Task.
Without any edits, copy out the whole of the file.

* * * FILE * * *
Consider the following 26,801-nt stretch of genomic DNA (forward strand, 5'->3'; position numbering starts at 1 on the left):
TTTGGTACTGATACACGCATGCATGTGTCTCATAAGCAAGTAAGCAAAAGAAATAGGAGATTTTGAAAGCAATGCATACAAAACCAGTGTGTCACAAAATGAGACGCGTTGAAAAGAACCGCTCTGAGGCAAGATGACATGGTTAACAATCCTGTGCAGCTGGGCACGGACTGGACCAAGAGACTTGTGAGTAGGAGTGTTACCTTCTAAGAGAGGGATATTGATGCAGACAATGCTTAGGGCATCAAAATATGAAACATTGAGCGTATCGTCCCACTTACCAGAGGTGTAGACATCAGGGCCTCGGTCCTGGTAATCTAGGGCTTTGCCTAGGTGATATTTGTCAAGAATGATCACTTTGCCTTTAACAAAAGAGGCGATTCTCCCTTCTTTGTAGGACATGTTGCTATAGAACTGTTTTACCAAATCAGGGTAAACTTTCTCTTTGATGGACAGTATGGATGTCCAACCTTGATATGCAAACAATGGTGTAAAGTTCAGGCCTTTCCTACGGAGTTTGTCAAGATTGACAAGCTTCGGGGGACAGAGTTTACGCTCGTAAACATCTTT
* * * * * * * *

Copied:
Consider the following 26,801-nt stretch of genomic DNA (forward strand, 5'->3'; position numbering starts at 1 on the left):
TTTGGTACTGATACACGCATGCATGTGTCTCATAAGCAAGTAAGCAAAAGAAATAGGAGATTTTGAAAGCAATGCATACAAAACCAGTGTGTCACAAAATGAGACGCGTTGAAAAGAACCGCTCTGAGGCAAGATGACATGGTTAACAATCCTGTGCAGCTGGGCACGGACTGGACCAAGAGACTTGTGAGTAGGAGTGTTACCTTCTAAGAGAGGGATATTGATGCAGACAATGCTTAGGGCATCAAAATATGAAACATTGAGCGTATCGTCCCACTTACCAGAGGTGTAGACATCAGGGCCTCGGTCCTGGTAATCTAGGGCTTTGCCTAGGTGATATTTGTCAAGAATGATCACTTTGCCTTTAACAAAAGAGGCGATTCTCCCTTCTTTGTAGGACATGTTGCTATAGAACTGTTTTACCAAATCAGGGTAAACTTTCTCTTTGATGGACAGTATGGATGTCCAACCTTGATATGCAAACAATGGTGTAAAGTTCAGGCCTTTCCTACGGAGTTTGTCAAGATTGACAAGCTTCGGGGGACAGAGTTTACGCTCGTAAACATCTTT